These types of auto communication can be used to create follow-up emails about a number of different topics in order to gain feedback. Startup can create follow-ups regarding products that were not purchased, or on an anniversary of purchasing the product. This can all be done to answer different questions that the startup may have about the user’s experience.

Overall, there are many different tools available to startups in order to gather and analyze user feedback on their software product. Startups can use these tools to allow themselves to focus more on addressing the feedback received, versus trying to gather the feedback themselves.


RIC Case Study: using free tools to gather user feedback – Lucky VR

LuckyVRCaseFeedback 1024x199, Altitude Accelerator

Lucky VR, a virtual reality (VR) company that specializes in casino games, prioritizes usability testing to ensure that their product remains valuable to its users. The company gathers user feedback through a variety of different methods.

Real-time feedback is gathered through a Discord group, an online chat community for gamers, with more than six thousand users in it. Likewise, there are Google™ forms available to track questions and comments to identify features that need to be revised or added. “By gathering real-time user feedback, Lucky VR is able to quickly identify and address any issues within the product to ensure that our users remain satisfied,” says Jeff Lande, Founder of Lucky VR.

Through a combination of user feedback from the above mentioned sources, as well as automatic error reporting through Unity reporting, Lucky VR has been able to further improve their user’s experience with their product. By ensuring that there are multiple avenues for the collection of user feedback in place, Lucky VR has shown that startups can remain on top of any issues and requested changes without having to invest significant amounts of money. Startups can still collect sufficient amounts of user feedback, all while using free tools and forms, prior to moving into a more comprehensive and expensive way to track and review user feedback.


Understanding the value of different user’s feedback

Key Takeaway: New and existing users are able to provide different types of valuable information to startups. New users help startups understand adoptability issues with their product, while existing users help identify features and changes required to keep them.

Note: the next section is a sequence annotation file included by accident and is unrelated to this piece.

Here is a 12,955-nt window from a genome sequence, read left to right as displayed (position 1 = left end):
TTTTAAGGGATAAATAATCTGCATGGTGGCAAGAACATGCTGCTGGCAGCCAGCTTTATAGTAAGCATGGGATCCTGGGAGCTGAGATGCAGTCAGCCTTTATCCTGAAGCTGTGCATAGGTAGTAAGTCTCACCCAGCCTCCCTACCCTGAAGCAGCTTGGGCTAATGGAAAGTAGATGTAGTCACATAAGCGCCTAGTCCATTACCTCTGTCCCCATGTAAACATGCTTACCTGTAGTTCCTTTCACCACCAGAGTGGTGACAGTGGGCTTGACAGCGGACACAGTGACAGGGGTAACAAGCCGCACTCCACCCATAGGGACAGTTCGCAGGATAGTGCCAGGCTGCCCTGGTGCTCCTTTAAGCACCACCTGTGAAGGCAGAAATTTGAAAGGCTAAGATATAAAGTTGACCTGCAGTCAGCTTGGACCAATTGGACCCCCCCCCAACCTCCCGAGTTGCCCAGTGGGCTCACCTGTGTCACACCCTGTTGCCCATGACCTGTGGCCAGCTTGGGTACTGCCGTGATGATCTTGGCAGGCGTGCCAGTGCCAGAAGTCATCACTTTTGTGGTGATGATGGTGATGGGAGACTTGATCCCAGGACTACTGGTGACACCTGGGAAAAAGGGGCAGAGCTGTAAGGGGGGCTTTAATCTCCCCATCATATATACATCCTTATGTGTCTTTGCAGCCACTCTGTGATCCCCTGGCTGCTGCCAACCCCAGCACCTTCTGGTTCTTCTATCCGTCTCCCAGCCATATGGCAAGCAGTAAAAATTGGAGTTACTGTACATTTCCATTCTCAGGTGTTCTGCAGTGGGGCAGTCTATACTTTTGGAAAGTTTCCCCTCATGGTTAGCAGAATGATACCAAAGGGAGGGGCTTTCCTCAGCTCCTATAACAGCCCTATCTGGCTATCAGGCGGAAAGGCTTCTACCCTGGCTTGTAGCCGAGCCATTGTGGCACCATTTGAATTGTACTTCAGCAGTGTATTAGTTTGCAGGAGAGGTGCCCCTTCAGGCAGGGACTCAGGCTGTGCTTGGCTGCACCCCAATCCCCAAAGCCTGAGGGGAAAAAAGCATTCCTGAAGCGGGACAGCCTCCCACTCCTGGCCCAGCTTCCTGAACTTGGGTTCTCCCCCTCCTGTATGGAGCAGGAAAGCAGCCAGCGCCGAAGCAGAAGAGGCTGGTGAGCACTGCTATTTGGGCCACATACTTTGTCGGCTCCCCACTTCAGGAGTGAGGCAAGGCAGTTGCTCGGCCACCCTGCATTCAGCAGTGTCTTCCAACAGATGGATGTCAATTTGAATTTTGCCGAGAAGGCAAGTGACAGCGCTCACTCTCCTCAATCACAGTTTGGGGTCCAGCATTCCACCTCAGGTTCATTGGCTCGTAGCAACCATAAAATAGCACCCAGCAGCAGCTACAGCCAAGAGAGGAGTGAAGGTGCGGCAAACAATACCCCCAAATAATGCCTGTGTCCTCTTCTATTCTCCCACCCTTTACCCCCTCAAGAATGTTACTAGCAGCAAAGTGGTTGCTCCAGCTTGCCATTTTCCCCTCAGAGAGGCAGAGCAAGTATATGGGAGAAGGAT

After startups collect user feedback, they need to analyze it and draw conclusions about their findings. Feedback can lead to changes in your product, communication strategy, or even increased training for your support team so they are more helpful.

Feedback provided from new users can be used to gain information regarding:

  • Is the developed software product easily adoptable? This user provides information regarding navigation, screen or application layout, and the main workflow of the product.
  • Does the software product meet the expectations of the user? This user allows startups to identify if their product is meeting the minimum requirements of the user for them to integrate the product into their workflow.

The feedback provided by existing users can provide valuable insights to the startup:

  • Users that have identified an issue or require a feature and are self-reporting indicate to the startup that there is something significantly preventing a smooth workflow. This feedback provides your startup access to the direct needs of the user.
  • Reviewing a user’s time using the software product and what features they use allow startups to gain insights into the user’s current workflow. identifying how users regularly interact with a product helps startups understand the needs of an everyday user.

In conclusion, by understanding and implementing usability testing during the development process startups are able to improve their product and company. Startups need to recognize the different type of feedback that they receive from different categories of users to better understand its value.

Prioritizing user feedback during usability testing